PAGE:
Backgrounder - Government of Canada supports survivors of gender-based violence in British Columbia’s Lower Mainland

Backgrounder

Women and Gender Equality Canada’s Gender-Based Violence Program 

Following the June 2017 announcement of It’s Time: Canada’s Strategy to Prevent and Address Gender-Based Violence, Women and Gender Equality Canada (formerly Status of Women Canada) launched the Gender-Based Violence (GBV) Program in January 2018. 

The GBV Program complements the department’s Women’s Program, and helps organizations working in the GBV sector to develop and implement promising practices to address gaps in supports for survivors and their families. 

While violence affects people of all genders, ages, cultures, ethnicities, geographic locations, and socio-economic backgrounds, some populations are more at-risk and face additional barriers to accessing services. The GBV Program responds to this need by providing funding to eligible organizations at the local, regional and national levels for projects that address gaps in supports for specific groups of survivors, including Indigenous women, and other underserved populations, such as children and youth, LGBTQ2 communities, non-status/refugee/immigrant women, seniors, women living in official language minority communities, women living in northern, rural and remote communities, and women living with disabilities. 

Call for concepts: Promising Practices to Support Survivors and their Families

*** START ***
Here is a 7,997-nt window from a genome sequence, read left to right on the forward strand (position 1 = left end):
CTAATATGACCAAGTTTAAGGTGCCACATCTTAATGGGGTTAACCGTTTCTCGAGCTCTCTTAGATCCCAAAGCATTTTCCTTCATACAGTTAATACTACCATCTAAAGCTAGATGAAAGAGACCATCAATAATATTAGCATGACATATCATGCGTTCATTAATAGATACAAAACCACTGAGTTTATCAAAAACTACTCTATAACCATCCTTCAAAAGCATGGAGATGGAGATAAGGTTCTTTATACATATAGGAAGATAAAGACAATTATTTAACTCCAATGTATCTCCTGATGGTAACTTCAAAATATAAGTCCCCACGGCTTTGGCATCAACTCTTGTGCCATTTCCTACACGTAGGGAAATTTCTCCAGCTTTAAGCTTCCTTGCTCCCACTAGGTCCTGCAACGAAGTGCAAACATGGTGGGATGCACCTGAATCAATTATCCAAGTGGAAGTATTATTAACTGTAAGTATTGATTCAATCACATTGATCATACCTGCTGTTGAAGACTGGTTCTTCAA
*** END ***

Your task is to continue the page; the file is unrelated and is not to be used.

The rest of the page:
In 2018, Minister Monsef announced $20 million in funding for a call for concepts as part of the new GBV Program. Following Budget 2018, the funding for the GBV Program more than doubled, meaning that more organizations, such as sexual assault crisis centres, are better able to help population groups at the highest risk of experiencing violence. The GBV Program piloted an innovative approach to supporting community organizations, which includes: 

  • a longer funding period of up to five years;
  • a two-stage application process, which reduced the administrative burden for applicant organizations at the front end of the process;
  • eligible recipients were expanded to include: labour groups and unions; provinces, territories, municipalities and their agencies; research organizations and institutes, centres of expertise, educational institutions (i.e. universities, colleges, CÉGEPs, secondary schools, school boards/school districts), as well as public health institutions, hospitals, and health care service providers; and
  • testing and evaluating of promising practices, which will lead to clear impacts and results for Canadians. 

British Columbia’s Lower Mainland Projects 

Today’s announcement profiled four projects selected for federal funding which will take place throughout British Columbia’s Lower Mainland: 

BC Society of Transition Houses 

Project Title: Reducing Barriers for Indigenous Women & Children to Transition Houses & Safe Homes
Funding amount: $800,000 

The work being undertaken will improve access to transition houses and safe homes for Indigenous women and children by testing a service model called “Reducing Barriers for Indigenous Women and their Children,” which will assist in developing culturally informed practices. 

The BC Society of Transition Houses is a member-based, provincial umbrella organization that, through leadership, support and collaboration, enhances the continuum of services and strategies to respond to, prevent and end violence against women, children and youth. It provides support, training, education, resources and advocacy to the network of over 120 Transition Houses and Safe Homes and 86 PEACE programs for women, children and youth across the province.